This research project is investigating the relationship between the accuracy of judgmental forecasting and risk-taking behaviour. Your participation is entirely voluntary and all responses will be treated in the strictest confidence. The experiment has two separate parts followed by a short questionnaire at the end. In the first part you will be asked to choose
The Golden Rule of Forecasting is, "be conservative" when forecasting by relying on cummulative knowledge about the situation and about forecasting. The working paper by J. Scott Armstrong, Kesten C. Green, and Andreas Graefe is available here.
This experiment provides access to the online tool Golden Rule for Forecasting Checklist software.
We are inviting you to participate in a web-based judgmental forecasting exercise. You are asked to select the best model, based on your judgment, for 32 time series. The exercise consists of four rounds. Each round will contain 8 series and will be followed by a short questionnaire, while different types of information will be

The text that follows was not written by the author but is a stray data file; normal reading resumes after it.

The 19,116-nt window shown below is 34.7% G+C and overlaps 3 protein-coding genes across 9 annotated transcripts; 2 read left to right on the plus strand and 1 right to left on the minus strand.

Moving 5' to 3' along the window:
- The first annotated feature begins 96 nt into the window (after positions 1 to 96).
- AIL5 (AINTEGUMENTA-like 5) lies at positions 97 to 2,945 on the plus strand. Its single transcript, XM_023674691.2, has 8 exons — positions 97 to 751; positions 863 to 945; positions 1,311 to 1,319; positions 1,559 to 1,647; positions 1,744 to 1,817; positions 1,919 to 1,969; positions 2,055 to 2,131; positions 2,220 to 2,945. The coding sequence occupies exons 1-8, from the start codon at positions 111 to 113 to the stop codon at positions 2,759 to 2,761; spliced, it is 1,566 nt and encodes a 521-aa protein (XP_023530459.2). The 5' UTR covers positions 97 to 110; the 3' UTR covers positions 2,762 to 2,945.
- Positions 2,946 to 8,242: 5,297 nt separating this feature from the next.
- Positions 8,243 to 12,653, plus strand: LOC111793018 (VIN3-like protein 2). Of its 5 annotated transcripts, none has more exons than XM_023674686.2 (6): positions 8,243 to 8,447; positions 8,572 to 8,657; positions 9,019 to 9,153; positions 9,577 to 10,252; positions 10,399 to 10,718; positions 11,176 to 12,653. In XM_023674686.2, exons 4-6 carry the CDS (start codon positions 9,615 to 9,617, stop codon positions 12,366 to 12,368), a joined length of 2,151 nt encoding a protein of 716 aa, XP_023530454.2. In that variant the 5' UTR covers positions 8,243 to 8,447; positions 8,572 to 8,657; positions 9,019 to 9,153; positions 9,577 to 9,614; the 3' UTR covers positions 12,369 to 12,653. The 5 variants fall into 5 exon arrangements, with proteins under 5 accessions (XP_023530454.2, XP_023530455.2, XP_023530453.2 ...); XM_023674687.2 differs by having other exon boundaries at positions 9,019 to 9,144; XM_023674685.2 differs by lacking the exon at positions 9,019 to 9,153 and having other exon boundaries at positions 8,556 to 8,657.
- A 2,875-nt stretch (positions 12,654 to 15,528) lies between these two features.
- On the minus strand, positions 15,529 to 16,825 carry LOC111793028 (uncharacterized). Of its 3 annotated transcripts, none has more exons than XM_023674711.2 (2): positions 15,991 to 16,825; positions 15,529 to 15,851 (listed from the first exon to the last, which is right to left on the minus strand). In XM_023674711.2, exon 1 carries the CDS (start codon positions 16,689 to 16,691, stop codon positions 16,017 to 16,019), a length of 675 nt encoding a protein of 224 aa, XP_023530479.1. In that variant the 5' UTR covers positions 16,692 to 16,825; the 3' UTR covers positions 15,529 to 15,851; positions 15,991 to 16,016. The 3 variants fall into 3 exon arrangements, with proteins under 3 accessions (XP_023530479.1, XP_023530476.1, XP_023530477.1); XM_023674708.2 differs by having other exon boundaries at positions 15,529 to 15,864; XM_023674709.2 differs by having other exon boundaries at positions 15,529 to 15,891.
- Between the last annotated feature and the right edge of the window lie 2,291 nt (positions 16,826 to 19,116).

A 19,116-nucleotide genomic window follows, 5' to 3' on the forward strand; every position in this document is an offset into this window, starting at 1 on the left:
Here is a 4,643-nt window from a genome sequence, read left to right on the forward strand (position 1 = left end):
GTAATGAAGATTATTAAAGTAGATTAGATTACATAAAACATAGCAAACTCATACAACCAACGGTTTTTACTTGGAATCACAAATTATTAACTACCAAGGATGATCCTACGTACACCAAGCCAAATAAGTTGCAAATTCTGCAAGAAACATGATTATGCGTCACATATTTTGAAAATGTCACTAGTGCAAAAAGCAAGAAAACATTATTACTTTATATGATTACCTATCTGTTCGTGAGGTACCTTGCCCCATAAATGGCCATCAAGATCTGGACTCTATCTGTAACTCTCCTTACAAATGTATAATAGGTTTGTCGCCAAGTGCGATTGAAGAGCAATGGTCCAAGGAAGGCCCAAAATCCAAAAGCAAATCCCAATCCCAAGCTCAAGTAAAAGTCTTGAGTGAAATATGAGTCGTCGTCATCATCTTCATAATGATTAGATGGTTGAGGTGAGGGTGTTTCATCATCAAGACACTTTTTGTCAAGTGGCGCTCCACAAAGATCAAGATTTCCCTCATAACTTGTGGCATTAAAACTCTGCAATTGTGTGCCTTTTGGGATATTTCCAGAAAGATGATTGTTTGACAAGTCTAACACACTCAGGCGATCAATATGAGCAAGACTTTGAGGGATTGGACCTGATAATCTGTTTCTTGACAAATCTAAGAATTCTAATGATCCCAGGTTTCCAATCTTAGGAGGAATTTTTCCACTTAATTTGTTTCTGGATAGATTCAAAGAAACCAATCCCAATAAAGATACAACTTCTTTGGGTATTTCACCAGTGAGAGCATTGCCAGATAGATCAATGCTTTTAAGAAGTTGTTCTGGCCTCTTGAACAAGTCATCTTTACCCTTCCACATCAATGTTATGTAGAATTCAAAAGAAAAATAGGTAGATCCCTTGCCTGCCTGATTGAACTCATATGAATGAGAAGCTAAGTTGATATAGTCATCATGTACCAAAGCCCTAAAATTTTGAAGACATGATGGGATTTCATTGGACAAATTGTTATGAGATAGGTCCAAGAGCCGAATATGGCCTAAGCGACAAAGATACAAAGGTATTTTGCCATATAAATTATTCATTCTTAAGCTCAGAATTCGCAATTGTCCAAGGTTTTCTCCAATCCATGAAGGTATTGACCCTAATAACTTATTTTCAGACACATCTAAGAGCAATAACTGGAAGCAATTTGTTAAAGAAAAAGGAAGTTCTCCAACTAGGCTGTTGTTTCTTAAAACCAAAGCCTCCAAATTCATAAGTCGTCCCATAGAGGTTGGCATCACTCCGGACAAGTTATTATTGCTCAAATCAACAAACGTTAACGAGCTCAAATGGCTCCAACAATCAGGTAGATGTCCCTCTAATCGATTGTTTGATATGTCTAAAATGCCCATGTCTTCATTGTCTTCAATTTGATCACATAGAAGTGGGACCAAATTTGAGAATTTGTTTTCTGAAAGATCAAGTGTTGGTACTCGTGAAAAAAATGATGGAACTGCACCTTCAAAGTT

Welcome to the study of cognitive abilities and Judgmental forecasting. The current study includes two separate experiments. The purpose of the first experiment is to assess your forecasting accuracy, in other words how good you are in predicting the course of a time series. There are detailed instructions and training rounds in the task, so do
Research Objectives/Research Questions This study examines the effectiveness of using a rolling training approach to improve the accuracy of such forecasts. A direct training scheme will enable forecasters to better understand the underlying pattern of the data by learning directly from their forecast errors. Such a scheme will drive the forecaster to focus on each